Get Iplayer for Windows
dinkypumpkin at gmail.com
Wed Aug 17 21:01:30 EDT 2011
On 15/08/2011 17:58, Jon Davies wrote:
>> On Sun, 2011-08-14 at 17:41 +0100, Jon Davies wrote:
> Ah, there are two aspects to this:
> 1. why not distribute the whole of strawberry perl? for which the
> answer is that a minimal subset is smaller and can be built such that
> it includes non-standard packages, which is useful, and to support
> dinkypumpkin's new tagging stuff necessary. (though by the time you
> add the extra packages from CPAN to support tagging and some other
> features that have recently crept into versions of get_iplayer, it's
> not hugely smaller.)
The tagging-related modules don't add that much, and PAR::Packer adds
all the core libraries anyway, so nothing we do will have a huge effect.
Moving to Perl 5.12 will bulk things up quite a bit just by dint of
more stuff being in core. Even so, David's 10-1 ratio still roughly
holds if you compare the disk usage of the get_iplayer Perl package to
the MSI install of Strawberry Perl. I would hazard a guess that most
people who want get_iplayer on Windows aren't necessarily interested in
taking the full Perl plunge.
I can see how it might be nice to just download and run the Strawberry
Perl installer and not need to manage Perl as a dependency. Having the
ability to add extra modules is nice, but I wonder how useful that will
be. So far, the only modules not already provided by Strawberry Perl
5.12 are the 3 needed for MP3 tagging. We could cover that tagging
functionality, albeit not as well, by providing a windows build of id3v2
for download, or embedded in the installer (this is what I was doing in
I'm playing a bit of the devil's advocate here. I expect there would
be potential headaches with relying on an external Perl. If there
really were new features that needed extra modules, we couldn't control
the update process, and users might find themselves at the mercy of
broken installations, etc. On balance, I think it's worth continuing to
own the Perl used for get_iplayer. Now that I've automated the process
of producing the Perl component and installer, it shouldn't be too
difficult to do so.
> 2. why not make the packaged version of perl a downloadable component?
> if we're making the other dependencies updatable components, then it
> would make sense to make the perl distribution an updatable component
> as well, which would allow us to update perl without building an
> entire installer. By extension, the windows scripts should be a
> downloadable component too, so that they too can be updated in the
> same way. But this doesn't have to be done in one go.
That wouldn't be difficult if somebody wants to host the Perl component.
The zip extractor plugin is already in the installer. My earlier
installer versions included the Perl bits as a zip file (one less step
during the build), and it's easy enough to extract it as needed, just
like the helper apps. I've reverted that for public use since the zip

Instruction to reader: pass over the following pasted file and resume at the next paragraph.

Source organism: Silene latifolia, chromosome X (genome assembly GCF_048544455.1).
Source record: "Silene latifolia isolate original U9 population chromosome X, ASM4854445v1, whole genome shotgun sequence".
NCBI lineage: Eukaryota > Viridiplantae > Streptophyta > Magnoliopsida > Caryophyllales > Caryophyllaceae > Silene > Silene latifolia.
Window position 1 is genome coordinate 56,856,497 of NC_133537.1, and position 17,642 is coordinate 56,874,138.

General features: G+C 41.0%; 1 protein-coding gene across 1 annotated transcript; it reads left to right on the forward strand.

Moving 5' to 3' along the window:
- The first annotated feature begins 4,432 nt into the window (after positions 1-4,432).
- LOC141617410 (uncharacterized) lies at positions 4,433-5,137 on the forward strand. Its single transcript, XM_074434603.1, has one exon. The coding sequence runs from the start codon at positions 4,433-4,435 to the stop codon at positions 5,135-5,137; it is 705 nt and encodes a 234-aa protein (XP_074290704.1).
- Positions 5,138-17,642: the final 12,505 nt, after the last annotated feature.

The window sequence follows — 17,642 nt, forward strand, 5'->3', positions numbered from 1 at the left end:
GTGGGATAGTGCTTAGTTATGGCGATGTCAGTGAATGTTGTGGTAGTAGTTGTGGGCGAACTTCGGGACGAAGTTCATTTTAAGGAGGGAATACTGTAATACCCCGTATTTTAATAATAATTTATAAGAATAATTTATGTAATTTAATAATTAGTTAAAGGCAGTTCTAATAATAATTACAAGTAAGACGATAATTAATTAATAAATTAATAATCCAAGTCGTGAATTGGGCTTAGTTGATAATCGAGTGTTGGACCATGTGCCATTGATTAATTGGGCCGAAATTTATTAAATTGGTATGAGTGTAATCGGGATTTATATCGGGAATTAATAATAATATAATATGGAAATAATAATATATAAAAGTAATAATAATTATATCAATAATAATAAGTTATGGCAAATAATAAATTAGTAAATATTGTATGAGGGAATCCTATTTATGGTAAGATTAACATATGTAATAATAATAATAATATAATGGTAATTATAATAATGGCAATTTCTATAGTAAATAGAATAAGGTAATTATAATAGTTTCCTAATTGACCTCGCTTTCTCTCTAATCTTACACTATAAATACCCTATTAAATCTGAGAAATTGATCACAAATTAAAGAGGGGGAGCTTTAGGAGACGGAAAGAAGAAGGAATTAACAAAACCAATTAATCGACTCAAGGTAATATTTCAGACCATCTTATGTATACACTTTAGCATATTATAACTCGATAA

archive really bulks up the installer (archive doesn't compress much).
Still, it would be simple enough to treat the Perl components and
scripts just as helper apps. That said, those aren't particularly
volatile components. Since the installer can already find new versions
of itself, it is probably just as easy to distribute Perl in that form.
>>> I have an objection in principle to install/update functionality that
>>> depends on the server behaving in a particular way because it ties you
>>> to servers that can be specifically configured, which rules out many
>>> hosting services - so using server-side redirects somewhat irks me.
>> I'm not sure that's a consideration. We're pointing it at our *own*
>> service which *is* under our control.
In general, I came around to the viewpoint David expressed. However, I
wouldn't mind simplifying things a bit in order to minimise the reliance
on a specific backend configuration and to future-proof the installer a
bit. My thought is that we would incorporate all the installer
configuration data - component versions, download URLs, etc. - into a
simple INI file (easy to handle in NSIS script). Whenever the installer
fires up, instead of doing the online version check it does now, it
would pull down the file, check for changes, and act appropriately. We
could reduce the number of online update resources from 8 to 1, and a
simple file could be hosted anywhere. We might even bake in a backup
source like a Google Code site or similar. I'm happy to do that or
something similar, but I'm not sure it's worth making such a big change
now. I reckon a new release of get_iplayer plus installer with the
current CGI redirect setup will hold people for a while.
>> I can even put the get_iplayer.cgi
>> script from http://www.infradead.org/cgi-bin/get_iplayer.cgi into the
>> git repository.
> since it's now an integral part of the installer/updater, this would make sense.
I second that. I could possibly save you a bit of typing by making
updates for the new release.
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